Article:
To increase narrative tension avoid the sense of “limbo” in your fiction, give your characters a sense of their past, present, and future. You want to spend most of your time in the present, sure, but if you don’t weave in the past and future of your character eventually … the present will start to feel like limbo. And readers will not want to be in limbo for long.
Start in Action
One of the notes I give the most in my editing work is to start in action, whether it’s a simple picture book or complex young adult novel. If you cannot choose a scene or moment that is sustainable for a page or two (this applies to novel or picture book), then it’s not the right place to start.
Most common is zooming away to fill in backstory. For example, “I sit in the assembly, looking around. There’s Phoebe, my best friend since kindergarten. The day we met …” and then we’re off to kindergarten.
Readers need a reason, like narrative tension, to keep reading your work, especially when you launch a new story. A scene that you sustain allows them to truly sink in. Ideally, there’s enough action to get them invested. Something is happening. The character is allowed to be active and proactive (readers love a proactive character).
And while some of us are trying to achieve a “be here now” mindset in our personal lives, this can actually backfire in your creative writing. Sooner or later, the character’s past and future need to come to the party to create narrative tension.
What is Narrative Tension?
To quickly define it, narrative tension means something in the story that keeps a reader invested in reading. My favorite thing to talk about (well, one of like 5,000) is loops. Humans hate an open loop—something unresolved. That’s why writers need to open loops as they go. Usually, the loop asks the question, “What will happen here?” Or, “Will the character get what they want?” Or, “Will this thing from the past ever be resolved?”
If our characters exist only in the present moment, going from scene to scene, we risk our power to create narrative tension, or open and close the maximum number of loops.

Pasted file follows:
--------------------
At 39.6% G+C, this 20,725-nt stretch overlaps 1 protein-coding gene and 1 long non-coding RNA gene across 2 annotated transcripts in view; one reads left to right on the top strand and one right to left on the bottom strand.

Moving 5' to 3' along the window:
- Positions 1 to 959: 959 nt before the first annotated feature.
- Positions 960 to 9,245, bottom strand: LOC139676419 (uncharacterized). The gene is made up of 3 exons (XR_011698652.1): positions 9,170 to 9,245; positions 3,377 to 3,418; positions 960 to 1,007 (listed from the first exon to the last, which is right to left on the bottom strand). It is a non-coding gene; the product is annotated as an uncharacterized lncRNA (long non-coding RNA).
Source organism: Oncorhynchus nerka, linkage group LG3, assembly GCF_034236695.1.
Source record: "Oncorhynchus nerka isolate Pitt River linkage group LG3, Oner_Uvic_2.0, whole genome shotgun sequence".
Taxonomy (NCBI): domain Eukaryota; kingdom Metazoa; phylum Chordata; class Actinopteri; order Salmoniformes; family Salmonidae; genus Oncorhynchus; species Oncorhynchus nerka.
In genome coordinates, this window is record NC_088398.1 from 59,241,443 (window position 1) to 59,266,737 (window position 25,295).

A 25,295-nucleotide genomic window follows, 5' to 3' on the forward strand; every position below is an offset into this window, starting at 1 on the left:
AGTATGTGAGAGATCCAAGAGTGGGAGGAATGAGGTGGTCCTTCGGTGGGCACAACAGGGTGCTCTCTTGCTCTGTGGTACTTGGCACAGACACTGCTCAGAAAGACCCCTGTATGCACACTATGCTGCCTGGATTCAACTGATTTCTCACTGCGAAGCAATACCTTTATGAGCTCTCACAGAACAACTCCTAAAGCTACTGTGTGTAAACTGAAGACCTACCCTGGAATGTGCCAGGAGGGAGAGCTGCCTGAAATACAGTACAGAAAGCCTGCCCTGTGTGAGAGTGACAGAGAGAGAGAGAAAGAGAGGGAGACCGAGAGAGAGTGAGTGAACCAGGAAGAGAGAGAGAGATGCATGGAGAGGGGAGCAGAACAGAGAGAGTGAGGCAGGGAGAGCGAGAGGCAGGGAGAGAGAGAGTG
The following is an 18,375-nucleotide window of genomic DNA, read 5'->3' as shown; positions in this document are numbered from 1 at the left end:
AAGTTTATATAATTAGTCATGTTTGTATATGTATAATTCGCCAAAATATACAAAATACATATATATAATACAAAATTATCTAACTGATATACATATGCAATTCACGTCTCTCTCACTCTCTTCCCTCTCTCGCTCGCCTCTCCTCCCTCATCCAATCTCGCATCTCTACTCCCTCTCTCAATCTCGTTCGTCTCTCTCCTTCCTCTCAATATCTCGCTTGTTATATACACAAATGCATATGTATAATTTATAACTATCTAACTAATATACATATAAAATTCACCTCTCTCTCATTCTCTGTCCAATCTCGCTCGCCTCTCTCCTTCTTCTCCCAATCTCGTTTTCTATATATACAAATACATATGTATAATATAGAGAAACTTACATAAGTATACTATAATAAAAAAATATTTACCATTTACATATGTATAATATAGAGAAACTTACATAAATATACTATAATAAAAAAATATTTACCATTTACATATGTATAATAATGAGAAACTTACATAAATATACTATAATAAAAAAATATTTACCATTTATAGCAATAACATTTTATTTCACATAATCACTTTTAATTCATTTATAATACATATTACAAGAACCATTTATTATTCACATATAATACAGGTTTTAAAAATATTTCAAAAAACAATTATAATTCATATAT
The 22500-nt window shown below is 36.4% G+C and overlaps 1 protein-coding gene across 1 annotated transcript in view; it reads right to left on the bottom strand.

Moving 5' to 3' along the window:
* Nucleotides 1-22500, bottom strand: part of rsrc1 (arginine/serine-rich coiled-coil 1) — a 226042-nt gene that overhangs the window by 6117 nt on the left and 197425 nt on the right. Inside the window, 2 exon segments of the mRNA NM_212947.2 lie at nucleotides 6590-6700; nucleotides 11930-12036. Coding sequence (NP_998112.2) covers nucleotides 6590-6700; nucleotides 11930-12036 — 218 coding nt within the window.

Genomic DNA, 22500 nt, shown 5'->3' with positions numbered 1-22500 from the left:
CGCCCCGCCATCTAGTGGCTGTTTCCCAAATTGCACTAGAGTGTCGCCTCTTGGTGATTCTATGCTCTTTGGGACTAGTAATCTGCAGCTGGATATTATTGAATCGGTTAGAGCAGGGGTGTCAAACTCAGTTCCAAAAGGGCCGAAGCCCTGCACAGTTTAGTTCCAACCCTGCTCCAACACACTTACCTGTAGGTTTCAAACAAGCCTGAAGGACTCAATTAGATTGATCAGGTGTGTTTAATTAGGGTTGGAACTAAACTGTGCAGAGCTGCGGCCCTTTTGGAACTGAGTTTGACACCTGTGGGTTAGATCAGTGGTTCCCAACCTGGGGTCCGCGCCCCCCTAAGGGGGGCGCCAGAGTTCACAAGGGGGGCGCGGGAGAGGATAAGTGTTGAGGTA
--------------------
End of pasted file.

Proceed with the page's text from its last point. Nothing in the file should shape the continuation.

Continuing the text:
Weave in Narrative Tension and Context
Think of how your own mind operates. In a normal span of fifteen minutes, I spend woefully little time in the present. I’m usually “time traveling,” as I call it. My mind is either dwelling on something in the past, or worrying about something in the future. (Looking for meditation app recommendations, plz!)
Characters should spend a bit more time in the present than I do in my personal life, but you can use this tendency of the human brain to “time travel” to add narrative tension and open loops.
As for the past, think of your character’s wound and need. They have probably experienced something in the past that shaped them and needs resolving in the present or future. They may think about it once in a while to plant seeds and drive up tension.
As for the future, think of your character’s objective and motivation. What they want and why they want it. Maybe the wound/need (past) and the resulting objective/motivation (future) tie together into something the character can pursue in the present. (Hint hint: They should!)
Bringing It All Together
Think about your chapter endings. Ideally, this is where you’re really reminding your readers of the loops open in your story. I like to have characters either learn something new in the present, or set themselves to really pursue their future goals. This adds instant narrative tension.
Have you developed your character’s wound, need, objective, and motivation? If not, drop everything and start daydreaming.
Are you struggling with narrative tension in your picture book or novel? Let me be your freelance editor and we can find it together.